Friday, May 20, 2005
S.C. Limits Coastal Commission Authority to Stop Development
In Unanimous Ruling, Justices Say State Body Cannot Review Projects’ Impacts Outside Coastal Zone
By KENNETH OFGANG, Staff Writer/Appellate Courts
The Coastal Commission has no authority to deny a permit for development of a project straddling the coastal zone where the only unmitigated negative impacts of the project would be felt in areas outside the commission’s jurisdiction, the state Supreme Court ruled yesterday.
In a unanimous decision, the justices said the commission had correctly interpreted the statutory limitations on its jurisdiction when it approved a controversial development plan in the Westchester-Playa del Rey area. Lower courts earlier came to the same conclusion.
The justices upheld the issuance of a development permit for a parcel adjacent to the Ballona Wetlands, turning aside a challenge by the Sierra Club and two other groups that have been fighting development of the West Bluffs area for more than a decade.
First Attempt Rejected
Catellus Residential Group, which acquired the property after Maguire Thomas Partners pulled out of the project several years ago, originally proposed a development of 119 single family homes on the 44.69-acre parcel. Environmentalists and nearby residents opposed the project, saying the land was unique and should remain open space, and the Coastal Commission denied a coastal development permit in 1999.
The developer then came back with a revised plan that reduced the number of homes to 114, eliminated coastal zone filling of Hastings Canyon, expanded the amount of revegetation of coastal scrub, and retired development rights in order to limit future development along the bluff face.
As with the original plan, residential development was confined to the bluff top, outside the coastal zone.
After the City of Los Angeles again completed an environmental impact report concluding that there would be no significant environmental impacts, the commission issued a coastal development permit, in 2000.
The Sierra Club, Spirit of the Sage Council, and Ballona Ecosystem Education Project — also known as B.E.E.P. — challenged the permit in the San Francisco Superior Court, arguing that it improperly permitted development in “environmentally sensitive habitat areas,” or ESHAs, including areas extending outside the coastal zone.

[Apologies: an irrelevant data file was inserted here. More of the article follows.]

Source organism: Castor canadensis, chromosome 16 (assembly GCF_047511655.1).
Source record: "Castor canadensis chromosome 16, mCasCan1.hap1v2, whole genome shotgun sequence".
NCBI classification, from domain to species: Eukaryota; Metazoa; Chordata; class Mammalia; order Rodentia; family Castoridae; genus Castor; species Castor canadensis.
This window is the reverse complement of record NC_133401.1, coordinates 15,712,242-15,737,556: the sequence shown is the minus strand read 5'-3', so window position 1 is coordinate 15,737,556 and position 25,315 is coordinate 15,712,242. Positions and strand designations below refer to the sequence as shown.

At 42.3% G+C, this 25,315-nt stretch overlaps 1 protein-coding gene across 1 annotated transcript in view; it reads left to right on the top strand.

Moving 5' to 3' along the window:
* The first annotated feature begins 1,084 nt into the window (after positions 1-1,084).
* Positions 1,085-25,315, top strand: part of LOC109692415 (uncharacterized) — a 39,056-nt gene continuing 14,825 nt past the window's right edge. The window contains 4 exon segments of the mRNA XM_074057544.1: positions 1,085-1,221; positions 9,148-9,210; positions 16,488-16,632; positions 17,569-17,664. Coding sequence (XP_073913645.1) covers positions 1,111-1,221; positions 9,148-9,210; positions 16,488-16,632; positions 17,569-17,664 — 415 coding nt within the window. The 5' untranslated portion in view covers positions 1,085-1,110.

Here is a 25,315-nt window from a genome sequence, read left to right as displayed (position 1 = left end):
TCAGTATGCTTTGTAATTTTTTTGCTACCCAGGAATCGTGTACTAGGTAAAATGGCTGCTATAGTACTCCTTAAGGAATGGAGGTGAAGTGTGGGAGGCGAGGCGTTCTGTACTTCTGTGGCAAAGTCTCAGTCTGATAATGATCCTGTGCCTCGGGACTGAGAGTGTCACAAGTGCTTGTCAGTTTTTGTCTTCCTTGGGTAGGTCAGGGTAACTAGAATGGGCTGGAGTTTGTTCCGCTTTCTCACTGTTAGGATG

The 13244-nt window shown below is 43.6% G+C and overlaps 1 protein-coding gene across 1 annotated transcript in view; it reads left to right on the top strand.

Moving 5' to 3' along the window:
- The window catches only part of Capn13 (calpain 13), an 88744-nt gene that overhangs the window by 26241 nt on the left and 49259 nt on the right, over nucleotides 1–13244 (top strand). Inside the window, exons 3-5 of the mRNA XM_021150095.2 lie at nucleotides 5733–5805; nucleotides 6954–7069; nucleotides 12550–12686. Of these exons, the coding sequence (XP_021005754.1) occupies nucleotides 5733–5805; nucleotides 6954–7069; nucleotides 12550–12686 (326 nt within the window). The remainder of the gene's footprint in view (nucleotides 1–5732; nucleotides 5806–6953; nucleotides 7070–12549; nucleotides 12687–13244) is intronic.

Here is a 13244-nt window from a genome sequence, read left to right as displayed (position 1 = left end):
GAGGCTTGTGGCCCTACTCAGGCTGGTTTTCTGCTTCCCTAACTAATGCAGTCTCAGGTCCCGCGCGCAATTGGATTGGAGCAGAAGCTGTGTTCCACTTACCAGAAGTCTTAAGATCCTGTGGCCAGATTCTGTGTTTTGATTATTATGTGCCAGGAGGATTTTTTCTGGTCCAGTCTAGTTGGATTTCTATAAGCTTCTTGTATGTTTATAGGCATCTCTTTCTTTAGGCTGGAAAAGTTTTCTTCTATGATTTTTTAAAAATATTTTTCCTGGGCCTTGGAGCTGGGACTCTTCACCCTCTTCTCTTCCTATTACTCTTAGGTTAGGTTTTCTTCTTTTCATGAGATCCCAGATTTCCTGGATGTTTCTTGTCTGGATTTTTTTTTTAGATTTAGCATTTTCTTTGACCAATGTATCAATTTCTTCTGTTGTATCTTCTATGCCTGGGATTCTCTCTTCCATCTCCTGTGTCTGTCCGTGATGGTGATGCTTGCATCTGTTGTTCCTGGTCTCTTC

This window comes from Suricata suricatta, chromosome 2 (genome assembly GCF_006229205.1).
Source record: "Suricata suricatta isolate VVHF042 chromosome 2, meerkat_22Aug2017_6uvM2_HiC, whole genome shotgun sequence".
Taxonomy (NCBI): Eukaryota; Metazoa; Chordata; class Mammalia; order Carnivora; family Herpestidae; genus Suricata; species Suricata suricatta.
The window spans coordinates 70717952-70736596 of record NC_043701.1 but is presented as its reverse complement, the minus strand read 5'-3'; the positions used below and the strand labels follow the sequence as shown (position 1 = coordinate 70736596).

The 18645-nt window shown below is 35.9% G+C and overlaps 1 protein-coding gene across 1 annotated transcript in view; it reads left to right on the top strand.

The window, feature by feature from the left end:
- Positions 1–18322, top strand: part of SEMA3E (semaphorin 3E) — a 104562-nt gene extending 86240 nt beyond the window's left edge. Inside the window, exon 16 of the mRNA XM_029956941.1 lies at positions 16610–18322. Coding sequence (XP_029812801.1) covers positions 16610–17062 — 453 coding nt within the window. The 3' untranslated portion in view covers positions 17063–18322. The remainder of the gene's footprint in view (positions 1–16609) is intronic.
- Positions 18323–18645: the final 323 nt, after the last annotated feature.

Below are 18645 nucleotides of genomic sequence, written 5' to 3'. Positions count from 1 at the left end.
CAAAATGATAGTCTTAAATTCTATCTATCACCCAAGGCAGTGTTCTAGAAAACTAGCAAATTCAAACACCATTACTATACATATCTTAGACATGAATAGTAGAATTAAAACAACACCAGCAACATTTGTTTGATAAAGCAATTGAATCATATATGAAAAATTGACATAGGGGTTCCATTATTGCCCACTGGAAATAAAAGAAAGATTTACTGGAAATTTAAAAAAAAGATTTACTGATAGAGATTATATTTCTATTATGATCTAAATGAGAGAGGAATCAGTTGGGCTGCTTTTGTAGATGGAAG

(The act defines an ESHA as “any area in which plant or animal life or their habitats are either rare or especially valuable because of their special nature or role in an ecosystem and which could be easily disturbed or degraded by human activities and developments.”)
In response, the commission agreed that under the Coastal Act of 1976, it had the authority to “consider impacts in the coastal zone of the portions of the project outside the coastal zone,” but said it could not “deny a permit for development inside the coastal zone where the impacts of that development have been fully mitigated and the only purpose for denying the permit would be to indirectly regulate development outside the coastal zone.”
Judge James Robertson agreed, and the First District Court of Appeal affirmed two years ago.
Justice Ming Chin, writing for the high court yesterday, said the commission and the lower courts were correct.
When the Legislature passed the Coastal Act, Chin explained, it considered, but rejected, a provision that would have allowed the commission to base its permit decision on impacts within the coastal zone of proposed development outside the coastal zone, even where proposed development inside the coastal zone was otherwise in conformity with the act.
Then, in 1978, the act was amended to declare that “[n]o development or any portion thereof that is outside the coastal zone shall be subject to the coastal development permit requirements of” the statute.
The intent, Chin said, was to preserve the longstanding authority of local governments to regulate development outside the coastal zone.
The justice went on to reject the contention that even if the commission could not consider the non-coastal zone impacts under the Coastal Act, it could do so under the California Environmental Quality Act.
“Contrary to Sierra Club’s assertion, nothing in CEQA authorizes or requires the Commission, notwithstanding its finding that proposed development inside the coastal zone is in conformity with the Coastal Act, to deny a permit request for that development based on the impacts within the coastal zone of proposed development outside the coastal zone,” Chin wrote. “On the contrary, several provisions of CEQA preclude us from using that act to expand the Commission’s authority beyond the limits set forth in the Coastal Act.”
Attorneys who argued the case before the high court were Frank P. Angel of Santa Monica for the petitioners, Deputy Attorney General J. Matthew Rodriguez for the Coastal Commission, and Robert D. Crockett of the Los Angeles office of Latham & Watkins for Catellus.
The case is Sierra Club v. California Coastal Commission (Catellus Residential Group) , 2343.
Copyright 2005, Metropolitan News Company